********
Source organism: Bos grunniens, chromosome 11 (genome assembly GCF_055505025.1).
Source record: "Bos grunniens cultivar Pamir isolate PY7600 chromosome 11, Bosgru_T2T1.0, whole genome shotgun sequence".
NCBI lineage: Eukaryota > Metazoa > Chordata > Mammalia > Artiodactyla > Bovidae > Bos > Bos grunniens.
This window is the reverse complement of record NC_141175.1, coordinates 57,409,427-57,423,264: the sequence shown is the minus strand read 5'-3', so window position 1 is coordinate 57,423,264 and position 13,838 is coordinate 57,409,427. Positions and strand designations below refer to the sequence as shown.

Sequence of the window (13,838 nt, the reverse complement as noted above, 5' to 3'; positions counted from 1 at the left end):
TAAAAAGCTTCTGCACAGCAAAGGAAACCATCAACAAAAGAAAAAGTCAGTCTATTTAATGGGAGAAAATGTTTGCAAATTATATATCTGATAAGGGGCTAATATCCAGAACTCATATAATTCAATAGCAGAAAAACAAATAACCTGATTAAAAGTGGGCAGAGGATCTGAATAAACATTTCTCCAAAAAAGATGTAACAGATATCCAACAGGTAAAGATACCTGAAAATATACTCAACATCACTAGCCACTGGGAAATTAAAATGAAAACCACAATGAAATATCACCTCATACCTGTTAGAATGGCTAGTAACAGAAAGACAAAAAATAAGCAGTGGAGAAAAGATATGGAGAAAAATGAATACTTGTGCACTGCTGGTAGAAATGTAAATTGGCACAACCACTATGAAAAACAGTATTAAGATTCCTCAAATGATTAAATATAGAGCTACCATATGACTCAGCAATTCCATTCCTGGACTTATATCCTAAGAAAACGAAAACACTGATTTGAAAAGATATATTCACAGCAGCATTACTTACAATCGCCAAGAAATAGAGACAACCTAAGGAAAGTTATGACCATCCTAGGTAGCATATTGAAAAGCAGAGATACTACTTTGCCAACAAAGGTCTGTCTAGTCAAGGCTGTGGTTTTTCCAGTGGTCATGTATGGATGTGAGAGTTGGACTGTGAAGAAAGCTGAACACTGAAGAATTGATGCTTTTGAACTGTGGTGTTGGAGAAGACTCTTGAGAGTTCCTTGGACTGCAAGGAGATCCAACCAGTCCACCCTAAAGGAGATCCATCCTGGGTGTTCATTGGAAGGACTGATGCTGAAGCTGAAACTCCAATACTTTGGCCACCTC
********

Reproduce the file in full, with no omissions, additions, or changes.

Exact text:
Source organism: Bos grunniens, chromosome 11 (genome assembly GCF_055505025.1).
Source record: "Bos grunniens cultivar Pamir isolate PY7600 chromosome 11, Bosgru_T2T1.0, whole genome shotgun sequence".
NCBI lineage: Eukaryota > Metazoa > Chordata > Mammalia > Artiodactyla > Bovidae > Bos > Bos grunniens.
This window is the reverse complement of record NC_141175.1, coordinates 57,409,427-57,423,264: the sequence shown is the minus strand read 5'-3', so window position 1 is coordinate 57,423,264 and position 13,838 is coordinate 57,409,427. Positions and strand designations below refer to the sequence as shown.

Sequence of the window (13,838 nt, the reverse complement as noted above, 5' to 3'; positions counted from 1 at the left end):
TAAAAAGCTTCTGCACAGCAAAGGAAACCATCAACAAAAGAAAAAGTCAGTCTATTTAATGGGAGAAAATGTTTGCAAATTATATATCTGATAAGGGGCTAATATCCAGAACTCATATAATTCAATAGCAGAAAAACAAATAACCTGATTAAAAGTGGGCAGAGGATCTGAATAAACATTTCTCCAAAAAAGATGTAACAGATATCCAACAGGTAAAGATACCTGAAAATATACTCAACATCACTAGCCACTGGGAAATTAAAATGAAAACCACAATGAAATATCACCTCATACCTGTTAGAATGGCTAGTAACAGAAAGACAAAAAATAAGCAGTGGAGAAAAGATATGGAGAAAAATGAATACTTGTGCACTGCTGGTAGAAATGTAAATTGGCACAACCACTATGAAAAACAGTATTAAGATTCCTCAAATGATTAAATATAGAGCTACCATATGACTCAGCAATTCCATTCCTGGACTTATATCCTAAGAAAACGAAAACACTGATTTGAAAAGATATATTCACAGCAGCATTACTTACAATCGCCAAGAAATAGAGACAACCTAAGGAAAGTTATGACCATCCTAGGTAGCATATTGAAAAGCAGAGATACTACTTTGCCAACAAAGGTCTGTCTAGTCAAGGCTGTGGTTTTTCCAGTGGTCATGTATGGATGTGAGAGTTGGACTGTGAAGAAAGCTGAACACTGAAGAATTGATGCTTTTGAACTGTGGTGTTGGAGAAGACTCTTGAGAGTTCCTTGGACTGCAAGGAGATCCAACCAGTCCACCCTAAAGGAGATCCATCCTGGGTGTTCATTGGAAGGACTGATGCTGAAGCTGAAACTCCAATACTTTGGCCACCTC